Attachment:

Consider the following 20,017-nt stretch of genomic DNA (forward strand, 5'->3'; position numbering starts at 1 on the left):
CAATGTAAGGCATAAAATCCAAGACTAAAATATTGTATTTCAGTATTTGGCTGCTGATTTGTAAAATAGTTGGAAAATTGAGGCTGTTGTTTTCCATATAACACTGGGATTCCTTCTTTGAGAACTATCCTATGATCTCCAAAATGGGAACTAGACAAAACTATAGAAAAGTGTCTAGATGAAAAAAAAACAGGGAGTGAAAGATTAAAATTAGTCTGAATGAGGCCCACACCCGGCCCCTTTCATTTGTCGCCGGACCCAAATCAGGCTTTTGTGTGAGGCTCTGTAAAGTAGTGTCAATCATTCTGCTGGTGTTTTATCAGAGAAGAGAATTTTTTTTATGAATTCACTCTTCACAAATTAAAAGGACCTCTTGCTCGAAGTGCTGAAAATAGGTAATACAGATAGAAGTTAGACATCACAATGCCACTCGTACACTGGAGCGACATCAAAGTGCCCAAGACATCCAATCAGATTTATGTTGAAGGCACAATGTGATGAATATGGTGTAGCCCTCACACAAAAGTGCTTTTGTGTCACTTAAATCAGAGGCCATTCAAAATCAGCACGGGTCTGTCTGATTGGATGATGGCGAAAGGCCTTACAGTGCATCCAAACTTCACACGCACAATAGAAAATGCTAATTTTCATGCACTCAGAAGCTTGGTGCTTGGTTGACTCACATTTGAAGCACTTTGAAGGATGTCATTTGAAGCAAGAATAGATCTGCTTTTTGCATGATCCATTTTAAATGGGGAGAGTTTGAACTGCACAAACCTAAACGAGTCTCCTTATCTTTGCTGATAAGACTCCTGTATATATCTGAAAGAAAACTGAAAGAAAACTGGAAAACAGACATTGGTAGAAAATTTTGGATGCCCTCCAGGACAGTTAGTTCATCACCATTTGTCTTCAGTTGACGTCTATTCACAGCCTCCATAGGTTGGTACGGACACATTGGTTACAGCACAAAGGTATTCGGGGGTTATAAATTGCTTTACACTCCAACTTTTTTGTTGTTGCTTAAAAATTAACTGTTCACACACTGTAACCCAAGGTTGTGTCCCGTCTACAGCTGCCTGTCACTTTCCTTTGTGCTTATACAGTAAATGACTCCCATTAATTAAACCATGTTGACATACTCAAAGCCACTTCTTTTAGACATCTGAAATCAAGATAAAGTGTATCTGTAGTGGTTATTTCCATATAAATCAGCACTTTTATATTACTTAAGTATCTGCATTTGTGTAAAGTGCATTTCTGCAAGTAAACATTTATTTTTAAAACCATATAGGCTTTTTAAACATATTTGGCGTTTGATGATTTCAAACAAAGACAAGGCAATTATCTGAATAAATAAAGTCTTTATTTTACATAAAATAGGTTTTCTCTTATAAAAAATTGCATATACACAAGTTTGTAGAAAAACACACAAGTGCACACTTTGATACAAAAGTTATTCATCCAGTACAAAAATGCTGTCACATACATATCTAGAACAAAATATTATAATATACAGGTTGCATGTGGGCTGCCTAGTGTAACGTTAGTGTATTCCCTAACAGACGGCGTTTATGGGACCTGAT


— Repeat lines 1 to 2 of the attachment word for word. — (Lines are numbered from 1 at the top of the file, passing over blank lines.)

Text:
Consider the following 20,017-nt stretch of genomic DNA (forward strand, 5'->3'; position numbering starts at 1 on the left):
CAATGTAAGGCATAAAATCCAAGACTAAAATATTGTATTTCAGTATTTGGCTGCTGATTTGTAAAATAGTTGGAAAATTGAGGCTGTTGTTTTCCATATAACACTGGGATTCCTTCTTTGAGAACTATCCTATGATCTCCAAAATGGGAACTAGACAAAACTATAGAAAAGTGTCTAGATGAAAAAAAAACAGGGAGTGAAAGATTAAAATTAGTCTGAATGAGGCCCACACCCGGCCCCTTTCATTTGTCGCCGGACCCAAATCAGGCTTTTGTGTGAGGCTCTGTAAAGTAGTGTCAATCATTCTGCTGGTGTTTTATCAGAGAAGAGAATTTTTTTTATGAATTCACTCTTCACAAATTAAAAGGACCTCTTGCTCGAAGTGCTGAAAATAGGTAATACAGATAGAAGTTAGACATCACAATGCCACTCGTACACTGGAGCGACATCAAAGTGCCCAAGACATCCAATCAGATTTATGTTGAAGGCACAATGTGATGAATATGGTGTAGCCCTCACACAAAAGTGCTTTTGTGTCACTTAAATCAGAGGCCATTCAAAATCAGCACGGGTCTGTCTGATTGGATGATGGCGAAAGGCCTTACAGTGCATCCAAACTTCACACGCACAATAGAAAATGCTAATTTTCATGCACTCAGAAGCTTGGTGCTTGGTTGACTCACATTTGAAGCACTTTGAAGGATGTCATTTGAAGCAAGAATAGATCTGCTTTTTGCATGATCCATTTTAAATGGGGAGAGTTTGAACTGCACAAACCTAAACGAGTCTCCTTATCTTTGCTGATAAGACTCCTGTATATATCTGAAAGAAAACTGAAAGAAAACTGGAAAACAGACATTGGTAGAAAATTTTGGATGCCCTCCAGGACAGTTAGTTCATCACCATTTGTCTTCAGTTGACGTCTATTCACAGCCTCCATAGGTTGGTACGGACACATTGGTTACAGCACAAAGGTATTCGGGGGTTATAAATTGCTTTACACTCCAACTTTTTTGTTGTTGCTTAAAAATTAACTGTTCACACACTGTAACCCAAGGTTGTGTCCCGTCTACAGCTGCCTGTCACTTTCCTTTGTGCTTATACAGTAAATGACTCCCATTAATTAAACCATGTTGACATACTCAAAGCCACTTCTTTTAGACATCTGAAATCAAGATAAAGTGTATCTGTAGTGGTTATTTCCATATAAATCAGCACTTTTATATTACTTAAGTATCTGCATTTGTGTAAAGTGCATTTCTGCAAGTAAACATTTATTTTTAAAACCATATAGGCTTTTTAAACATATTTGGCGTTTGATGATTTCAAACAAAGACAAGGCAATTATCTGAATAAATAAAGTCTTTATTTTACATAAAATAGGTTTTCTCTTATAAAAAATTGCATATACACAAGTTTGTAGAAAAACACACAAGTGCACACTTTGATACAAAAGTTATTCATCCAGTACAAAAATGCTGTCACATACATATCTAGAACAAAATATTATAATATACAGGTTGCATGTGGGCTGCCTAGTGTAACGTTAGTGTATTCCCTAACAGACGGCGTTTATGGGACCTGAT